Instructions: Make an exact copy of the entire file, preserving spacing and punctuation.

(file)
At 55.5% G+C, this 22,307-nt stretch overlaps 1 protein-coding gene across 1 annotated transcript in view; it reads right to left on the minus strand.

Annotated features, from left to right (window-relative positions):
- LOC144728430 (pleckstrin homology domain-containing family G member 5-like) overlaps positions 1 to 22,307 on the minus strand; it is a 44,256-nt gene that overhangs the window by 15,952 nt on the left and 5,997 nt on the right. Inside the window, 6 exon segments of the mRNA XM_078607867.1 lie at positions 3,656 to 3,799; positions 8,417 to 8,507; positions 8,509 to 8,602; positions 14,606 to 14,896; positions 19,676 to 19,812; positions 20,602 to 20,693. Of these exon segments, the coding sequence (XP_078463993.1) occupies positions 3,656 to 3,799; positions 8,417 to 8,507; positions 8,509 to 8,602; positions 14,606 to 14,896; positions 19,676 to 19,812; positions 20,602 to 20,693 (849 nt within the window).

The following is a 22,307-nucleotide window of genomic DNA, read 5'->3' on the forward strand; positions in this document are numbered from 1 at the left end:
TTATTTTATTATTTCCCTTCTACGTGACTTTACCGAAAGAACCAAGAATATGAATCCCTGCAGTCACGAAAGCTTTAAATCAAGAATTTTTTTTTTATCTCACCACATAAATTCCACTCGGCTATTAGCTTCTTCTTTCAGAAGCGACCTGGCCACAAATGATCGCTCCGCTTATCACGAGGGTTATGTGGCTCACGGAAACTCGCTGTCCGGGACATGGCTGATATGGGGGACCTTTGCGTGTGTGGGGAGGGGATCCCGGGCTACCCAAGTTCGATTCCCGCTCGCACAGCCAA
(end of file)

At 55.5% G+C, this 22,307-nt stretch overlaps 1 protein-coding gene across 1 annotated transcript in view; it reads right to left on the minus strand.

Annotated features, from left to right (window-relative positions):
- LOC144728430 (pleckstrin homology domain-containing family G member 5-like) overlaps positions 1 to 22,307 on the minus strand; it is a 44,256-nt gene that overhangs the window by 15,952 nt on the left and 5,997 nt on the right. Inside the window, 6 exon segments of the mRNA XM_078607867.1 lie at positions 3,656 to 3,799; positions 8,417 to 8,507; positions 8,509 to 8,602; positions 14,606 to 14,896; positions 19,676 to 19,812; positions 20,602 to 20,693. Of these exon segments, the coding sequence (XP_078463993.1) occupies positions 3,656 to 3,799; positions 8,417 to 8,507; positions 8,509 to 8,602; positions 14,606 to 14,896; positions 19,676 to 19,812; positions 20,602 to 20,693 (849 nt within the window).

The following is a 22,307-nucleotide window of genomic DNA, read 5'->3' on the forward strand; positions in this document are numbered from 1 at the left end:
TTATTTTATTATTTCCCTTCTACGTGACTTTACCGAAAGAACCAAGAATATGAATCCCTGCAGTCACGAAAGCTTTAAATCAAGAATTTTTTTTTTATCTCACCACATAAATTCCACTCGGCTATTAGCTTCTTCTTTCAGAAGCGACCTGGCCACAAATGATCGCTCCGCTTATCACGAGGGTTATGTGGCTCACGGAAACTCGCTGTCCGGGACATGGCTGATATGGGGGACCTTTGCGTGTGTGGGGAGGGGATCCCGGGCTACCCAAGTTCGATTCCCGCTCGCACAGCCAA